IMF Says Global Growth Still Being Held Back by Trade ImbalancesAndrew Mayeda
Countries with large current-account surpluses such as China and Germany need to boost domestic demand to help correct imbalances that are limiting global growth, the IMF said.
There’s been little progress over the past several years in reducing such imbalances, which also contribute to financial instability, International Monetary Fund staff said Tuesday in an annual report analyzing external balances and exchange rates.
China’s current-account surplus and the U.S.’s deficit continue to be the biggest forces driving global imbalances, even though both measures have narrowed since before the financial crisis, the Washington-based lender said.
It’s “critical” for China to adopt a flexible, market-based exchange rate, and the nation should take steps to raise consumption and open up the financial system, the IMF said. While the yuan traded at levels 3 percent to 12 percent below the level “consistent with medium-term fundamentals and desirable policies” last year, recent appreciation in the currency means it’s no longer undervalued, according to the fund.
The conclusion on the yuan repeats an assessment offered in May and contradicts the U.S. position that the currency remains undervalued. The IMF is separately reviewing this year whether the yuan is widely-enough used to warrant reserve-currency status.
The U.S. dollar is currently trading “moderately above” a level consistent with fundamentals, the IMF said.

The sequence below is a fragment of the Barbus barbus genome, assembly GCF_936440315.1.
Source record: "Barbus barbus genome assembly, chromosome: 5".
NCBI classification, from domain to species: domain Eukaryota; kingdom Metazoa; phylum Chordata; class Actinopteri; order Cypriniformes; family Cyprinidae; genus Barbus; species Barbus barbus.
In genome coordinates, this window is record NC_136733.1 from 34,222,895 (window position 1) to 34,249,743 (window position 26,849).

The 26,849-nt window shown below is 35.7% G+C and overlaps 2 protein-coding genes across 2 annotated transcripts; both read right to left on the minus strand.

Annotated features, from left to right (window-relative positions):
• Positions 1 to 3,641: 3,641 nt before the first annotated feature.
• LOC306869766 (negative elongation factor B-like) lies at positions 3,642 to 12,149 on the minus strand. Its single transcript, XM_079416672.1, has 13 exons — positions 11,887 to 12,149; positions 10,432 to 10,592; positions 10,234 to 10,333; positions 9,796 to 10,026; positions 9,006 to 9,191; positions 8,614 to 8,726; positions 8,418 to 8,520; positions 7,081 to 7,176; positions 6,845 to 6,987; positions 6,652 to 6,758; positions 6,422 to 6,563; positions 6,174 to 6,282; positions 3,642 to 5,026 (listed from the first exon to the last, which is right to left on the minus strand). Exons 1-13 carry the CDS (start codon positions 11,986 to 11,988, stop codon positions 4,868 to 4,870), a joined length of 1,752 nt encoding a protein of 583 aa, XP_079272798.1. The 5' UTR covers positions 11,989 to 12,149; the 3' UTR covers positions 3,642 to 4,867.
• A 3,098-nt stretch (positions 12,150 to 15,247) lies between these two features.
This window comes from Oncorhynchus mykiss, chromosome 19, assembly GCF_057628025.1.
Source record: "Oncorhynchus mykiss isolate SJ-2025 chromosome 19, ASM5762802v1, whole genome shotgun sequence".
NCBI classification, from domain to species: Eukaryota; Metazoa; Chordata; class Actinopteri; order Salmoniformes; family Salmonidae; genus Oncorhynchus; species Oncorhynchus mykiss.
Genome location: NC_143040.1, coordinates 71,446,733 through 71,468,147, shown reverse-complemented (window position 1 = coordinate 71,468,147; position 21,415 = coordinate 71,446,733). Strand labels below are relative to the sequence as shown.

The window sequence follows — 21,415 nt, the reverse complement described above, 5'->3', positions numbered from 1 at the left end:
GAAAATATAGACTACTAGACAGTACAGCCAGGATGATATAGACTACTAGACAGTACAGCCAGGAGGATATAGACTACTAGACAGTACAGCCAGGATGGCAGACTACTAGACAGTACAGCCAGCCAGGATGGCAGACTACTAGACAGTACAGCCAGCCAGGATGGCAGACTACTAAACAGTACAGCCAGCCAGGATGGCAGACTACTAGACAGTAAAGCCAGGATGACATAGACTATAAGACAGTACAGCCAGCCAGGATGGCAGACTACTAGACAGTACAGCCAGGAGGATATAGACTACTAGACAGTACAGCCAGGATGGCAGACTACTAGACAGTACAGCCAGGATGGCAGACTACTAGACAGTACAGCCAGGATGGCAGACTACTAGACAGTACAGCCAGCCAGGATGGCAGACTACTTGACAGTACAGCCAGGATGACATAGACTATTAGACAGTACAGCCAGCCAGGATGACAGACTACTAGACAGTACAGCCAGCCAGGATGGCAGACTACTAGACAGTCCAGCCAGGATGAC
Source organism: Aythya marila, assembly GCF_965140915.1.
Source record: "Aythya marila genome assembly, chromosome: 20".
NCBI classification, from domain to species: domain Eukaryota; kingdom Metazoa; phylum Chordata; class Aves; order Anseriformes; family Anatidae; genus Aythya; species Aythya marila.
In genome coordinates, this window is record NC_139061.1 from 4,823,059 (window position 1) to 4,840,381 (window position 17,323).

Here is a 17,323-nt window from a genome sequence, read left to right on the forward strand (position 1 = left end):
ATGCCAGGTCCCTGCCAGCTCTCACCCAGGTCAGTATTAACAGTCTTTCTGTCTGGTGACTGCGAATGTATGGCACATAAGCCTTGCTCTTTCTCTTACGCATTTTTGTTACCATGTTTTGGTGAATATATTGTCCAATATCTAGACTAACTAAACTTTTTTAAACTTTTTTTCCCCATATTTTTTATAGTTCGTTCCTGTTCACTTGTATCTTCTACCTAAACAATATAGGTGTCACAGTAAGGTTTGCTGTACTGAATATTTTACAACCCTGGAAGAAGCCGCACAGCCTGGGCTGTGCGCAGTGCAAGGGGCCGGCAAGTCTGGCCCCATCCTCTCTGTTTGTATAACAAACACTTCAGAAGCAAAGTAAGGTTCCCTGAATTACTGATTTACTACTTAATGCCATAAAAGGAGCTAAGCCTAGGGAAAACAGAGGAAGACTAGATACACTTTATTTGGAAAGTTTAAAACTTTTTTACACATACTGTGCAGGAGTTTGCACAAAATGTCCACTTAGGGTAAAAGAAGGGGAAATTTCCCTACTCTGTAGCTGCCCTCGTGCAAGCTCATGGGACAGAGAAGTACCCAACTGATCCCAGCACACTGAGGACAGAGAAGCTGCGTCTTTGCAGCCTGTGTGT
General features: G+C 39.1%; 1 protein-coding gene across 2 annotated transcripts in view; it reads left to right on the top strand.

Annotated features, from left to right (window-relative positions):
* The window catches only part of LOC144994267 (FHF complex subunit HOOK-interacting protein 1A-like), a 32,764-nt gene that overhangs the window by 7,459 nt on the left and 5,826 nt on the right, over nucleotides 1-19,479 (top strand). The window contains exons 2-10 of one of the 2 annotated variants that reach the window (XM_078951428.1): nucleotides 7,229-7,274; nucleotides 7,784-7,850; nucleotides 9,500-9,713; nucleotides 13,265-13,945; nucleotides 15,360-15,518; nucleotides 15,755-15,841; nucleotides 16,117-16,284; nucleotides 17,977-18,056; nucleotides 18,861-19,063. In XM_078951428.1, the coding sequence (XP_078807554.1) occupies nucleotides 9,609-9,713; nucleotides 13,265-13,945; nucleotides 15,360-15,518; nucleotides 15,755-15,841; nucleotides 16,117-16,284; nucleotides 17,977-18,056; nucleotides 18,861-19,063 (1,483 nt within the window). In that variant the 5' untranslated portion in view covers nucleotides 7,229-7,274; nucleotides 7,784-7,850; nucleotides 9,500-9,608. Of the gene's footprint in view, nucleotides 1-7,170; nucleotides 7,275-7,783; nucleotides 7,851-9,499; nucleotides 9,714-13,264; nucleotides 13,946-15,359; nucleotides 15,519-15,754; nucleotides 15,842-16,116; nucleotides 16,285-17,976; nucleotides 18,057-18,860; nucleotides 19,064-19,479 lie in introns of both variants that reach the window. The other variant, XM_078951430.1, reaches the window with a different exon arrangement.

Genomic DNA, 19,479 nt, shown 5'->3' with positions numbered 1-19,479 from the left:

“At best, inaction on excess imbalances would mean a lost opportunity, settling for a mediocre global outcome in terms of growth and stability,” IMF First Deputy Managing Director David Lipton said in a statement. “Insufficient action to reduce excess deficits would mean additional risks to financial stability.”
Along with China and Germany, Lipton flagged South Korea as a country that should reduce its current-account surplus. He also noted the deficits in the U.K., Brazil and France.
Correcting the global imbalances requires an adjustment by both surplus and deficit nations, which should take steps to boost growth in domestic demand, he said.
“Adjustment of real exchange rates, though it would not suffice on its own, is also essential, and policies should facilitate rather than obstruct that adjustment,” Lipton said.
Recent currency volatility has been a “natural” response to shifts in commodity prices, especially oil’s plunge, as well as divergences among economies in terms of growth, inflation and monetary policy, he said.
The IMF report estimates the U.S. dollar may have been overvalued by as much as 10 percent last year. The fund recommends the federal government aim for a primary budget surplus of about 1 percent of gross domestic product over the medium term. The IMF also suggests structural reforms to improve productivity and labor-force growth.
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